Show simple item record

dc.date.accessioned2018-07-27T16:31:35Z
dc.date.available2018-07-27T16:31:35Z
dc.date.issued2015
dc.identifierET1972
dc.identifier.urihttps://eresearch.qmu.ac.uk/handle/20.500.12289/8873
dc.description.abstractCommonly associated with attachment dimension, individuals actively employ emotion regulation strategies, such as suppression. Despite suppression rendering the individual emotionally neutral in appearance, analysis of its self-regulatory demands suggest that it may come at a cognitive cost. 60 students at Queen Margaret University took part in a correlational study which examined the effect of suppression on memory for concurrent events, in relation to attachment dimension. Relationships between main study variables were explored using correlations and regression analysis. In support of previous literature, associations between trait suppression and attachment avoidance were found, trait suppression accounted for an estimated 18.7% of variance in avoidance scores. Conversely, no significant relationship between suppression and episodic memory was discovered. It could therefore be argued that emotion regulation is so overtly learned by adulthood that it has no significant effect on cognition. Future research is necessary to assess spontaneous regulation in more dynamic interpersonal contexts.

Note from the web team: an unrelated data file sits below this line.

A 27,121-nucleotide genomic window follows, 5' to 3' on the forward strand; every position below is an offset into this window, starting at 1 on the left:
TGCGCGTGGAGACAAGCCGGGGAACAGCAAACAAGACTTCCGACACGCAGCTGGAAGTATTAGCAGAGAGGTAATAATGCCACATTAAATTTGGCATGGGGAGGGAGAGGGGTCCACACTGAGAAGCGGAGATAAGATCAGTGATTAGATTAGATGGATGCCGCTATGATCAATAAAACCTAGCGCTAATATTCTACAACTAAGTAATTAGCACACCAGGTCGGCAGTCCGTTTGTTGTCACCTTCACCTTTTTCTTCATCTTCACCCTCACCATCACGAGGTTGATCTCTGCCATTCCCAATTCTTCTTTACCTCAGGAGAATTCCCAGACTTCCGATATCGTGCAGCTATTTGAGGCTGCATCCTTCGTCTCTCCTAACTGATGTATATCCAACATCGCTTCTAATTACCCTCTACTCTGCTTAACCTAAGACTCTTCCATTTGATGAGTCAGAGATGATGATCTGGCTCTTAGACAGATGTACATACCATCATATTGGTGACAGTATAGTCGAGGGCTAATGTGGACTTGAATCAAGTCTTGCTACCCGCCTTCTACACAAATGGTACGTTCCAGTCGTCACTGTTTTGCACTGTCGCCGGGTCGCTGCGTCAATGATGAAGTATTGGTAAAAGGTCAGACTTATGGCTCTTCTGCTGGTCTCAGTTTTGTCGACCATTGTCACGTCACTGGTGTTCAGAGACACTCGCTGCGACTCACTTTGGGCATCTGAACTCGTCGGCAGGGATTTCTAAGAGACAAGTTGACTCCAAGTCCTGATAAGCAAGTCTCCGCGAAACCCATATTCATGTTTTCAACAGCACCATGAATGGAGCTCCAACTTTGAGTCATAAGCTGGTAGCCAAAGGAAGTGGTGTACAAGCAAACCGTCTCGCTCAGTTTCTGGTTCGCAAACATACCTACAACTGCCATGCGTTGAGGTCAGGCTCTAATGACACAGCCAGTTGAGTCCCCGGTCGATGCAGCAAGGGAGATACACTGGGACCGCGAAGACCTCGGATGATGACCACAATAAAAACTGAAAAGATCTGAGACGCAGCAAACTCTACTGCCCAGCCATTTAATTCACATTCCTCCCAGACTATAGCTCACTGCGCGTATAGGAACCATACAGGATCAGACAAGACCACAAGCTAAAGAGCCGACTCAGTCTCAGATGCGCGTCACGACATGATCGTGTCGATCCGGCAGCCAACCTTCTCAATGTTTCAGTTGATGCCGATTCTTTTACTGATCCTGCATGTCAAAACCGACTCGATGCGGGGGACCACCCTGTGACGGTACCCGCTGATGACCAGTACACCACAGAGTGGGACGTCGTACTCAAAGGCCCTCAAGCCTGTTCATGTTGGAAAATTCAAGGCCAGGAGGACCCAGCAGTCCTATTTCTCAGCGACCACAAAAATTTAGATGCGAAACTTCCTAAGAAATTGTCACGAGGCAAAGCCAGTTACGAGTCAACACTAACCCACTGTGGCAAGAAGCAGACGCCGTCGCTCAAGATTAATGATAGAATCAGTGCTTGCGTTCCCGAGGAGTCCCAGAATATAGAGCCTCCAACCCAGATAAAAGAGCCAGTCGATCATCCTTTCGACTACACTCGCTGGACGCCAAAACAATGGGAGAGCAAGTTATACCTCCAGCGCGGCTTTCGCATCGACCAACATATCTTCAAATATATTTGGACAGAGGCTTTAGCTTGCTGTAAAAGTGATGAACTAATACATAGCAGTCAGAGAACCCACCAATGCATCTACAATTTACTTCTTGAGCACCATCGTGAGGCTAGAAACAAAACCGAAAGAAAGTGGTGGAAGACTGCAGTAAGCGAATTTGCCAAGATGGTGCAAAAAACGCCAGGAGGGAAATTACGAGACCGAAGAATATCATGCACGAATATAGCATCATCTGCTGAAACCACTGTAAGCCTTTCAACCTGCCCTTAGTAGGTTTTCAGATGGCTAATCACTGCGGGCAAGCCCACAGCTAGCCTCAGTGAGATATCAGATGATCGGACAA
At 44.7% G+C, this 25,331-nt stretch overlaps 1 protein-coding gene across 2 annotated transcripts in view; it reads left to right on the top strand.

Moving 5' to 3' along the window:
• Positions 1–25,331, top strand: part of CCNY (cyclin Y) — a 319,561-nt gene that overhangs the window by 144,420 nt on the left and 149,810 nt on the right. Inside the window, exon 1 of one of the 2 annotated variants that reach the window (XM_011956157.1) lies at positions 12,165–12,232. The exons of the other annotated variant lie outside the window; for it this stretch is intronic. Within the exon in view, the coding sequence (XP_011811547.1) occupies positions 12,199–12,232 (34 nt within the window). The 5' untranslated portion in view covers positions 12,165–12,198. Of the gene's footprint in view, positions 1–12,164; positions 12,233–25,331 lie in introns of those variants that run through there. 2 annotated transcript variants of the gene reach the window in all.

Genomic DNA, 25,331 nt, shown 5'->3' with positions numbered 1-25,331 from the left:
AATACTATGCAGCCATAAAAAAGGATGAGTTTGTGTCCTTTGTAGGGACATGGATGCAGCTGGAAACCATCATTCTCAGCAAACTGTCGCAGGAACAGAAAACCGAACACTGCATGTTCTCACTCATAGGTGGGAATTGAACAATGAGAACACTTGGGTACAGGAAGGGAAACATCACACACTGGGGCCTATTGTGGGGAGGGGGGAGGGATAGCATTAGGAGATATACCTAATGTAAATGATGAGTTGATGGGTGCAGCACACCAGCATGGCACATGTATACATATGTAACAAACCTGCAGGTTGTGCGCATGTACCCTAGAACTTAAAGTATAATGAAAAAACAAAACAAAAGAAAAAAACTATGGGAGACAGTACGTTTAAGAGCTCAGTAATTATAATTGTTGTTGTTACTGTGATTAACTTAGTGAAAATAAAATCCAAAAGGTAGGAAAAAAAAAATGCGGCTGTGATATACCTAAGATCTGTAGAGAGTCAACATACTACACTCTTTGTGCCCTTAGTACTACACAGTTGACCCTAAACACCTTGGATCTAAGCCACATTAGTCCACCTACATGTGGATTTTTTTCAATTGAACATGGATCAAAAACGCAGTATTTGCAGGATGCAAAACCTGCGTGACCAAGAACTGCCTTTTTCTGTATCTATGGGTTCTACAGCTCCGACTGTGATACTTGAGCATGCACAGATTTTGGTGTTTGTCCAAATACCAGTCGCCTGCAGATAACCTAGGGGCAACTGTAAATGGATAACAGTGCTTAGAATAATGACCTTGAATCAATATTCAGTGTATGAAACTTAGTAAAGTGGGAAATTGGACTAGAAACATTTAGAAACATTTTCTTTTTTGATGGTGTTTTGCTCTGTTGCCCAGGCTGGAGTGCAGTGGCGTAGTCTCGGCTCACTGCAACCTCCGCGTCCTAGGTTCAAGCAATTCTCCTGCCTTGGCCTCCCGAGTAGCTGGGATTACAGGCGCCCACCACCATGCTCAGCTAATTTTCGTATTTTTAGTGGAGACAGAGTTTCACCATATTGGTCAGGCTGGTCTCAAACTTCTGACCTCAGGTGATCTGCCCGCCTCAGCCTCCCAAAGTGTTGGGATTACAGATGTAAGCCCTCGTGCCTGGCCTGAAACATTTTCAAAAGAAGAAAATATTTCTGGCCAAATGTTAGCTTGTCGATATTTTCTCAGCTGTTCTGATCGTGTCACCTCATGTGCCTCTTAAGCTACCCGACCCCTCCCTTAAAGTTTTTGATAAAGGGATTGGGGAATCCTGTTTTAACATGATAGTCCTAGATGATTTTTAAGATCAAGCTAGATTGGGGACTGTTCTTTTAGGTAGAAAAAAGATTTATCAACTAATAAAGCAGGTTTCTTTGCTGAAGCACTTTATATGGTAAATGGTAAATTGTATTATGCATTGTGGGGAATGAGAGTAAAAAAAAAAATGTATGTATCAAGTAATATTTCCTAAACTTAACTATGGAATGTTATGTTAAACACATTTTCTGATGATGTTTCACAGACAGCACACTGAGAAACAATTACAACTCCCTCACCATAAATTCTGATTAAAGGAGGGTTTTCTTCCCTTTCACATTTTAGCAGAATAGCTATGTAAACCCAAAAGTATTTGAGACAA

dc.format.extent64
dc.publisherQueen Margaret University
dc.titleEffects of emotion suppression upon memory with reference to attachment dimension
dc.typeThesis
dcterms.accessRightsrestricted
dc.description.facultyNO DIVISION
dc.description.ispublishedunpub
dc.description.eprintid1972_etheses
rioxxterms.typeThesis
dc.description.statusunpub


Files in this item

Thumbnail

This item appears in the following Collection(s)

Show simple item record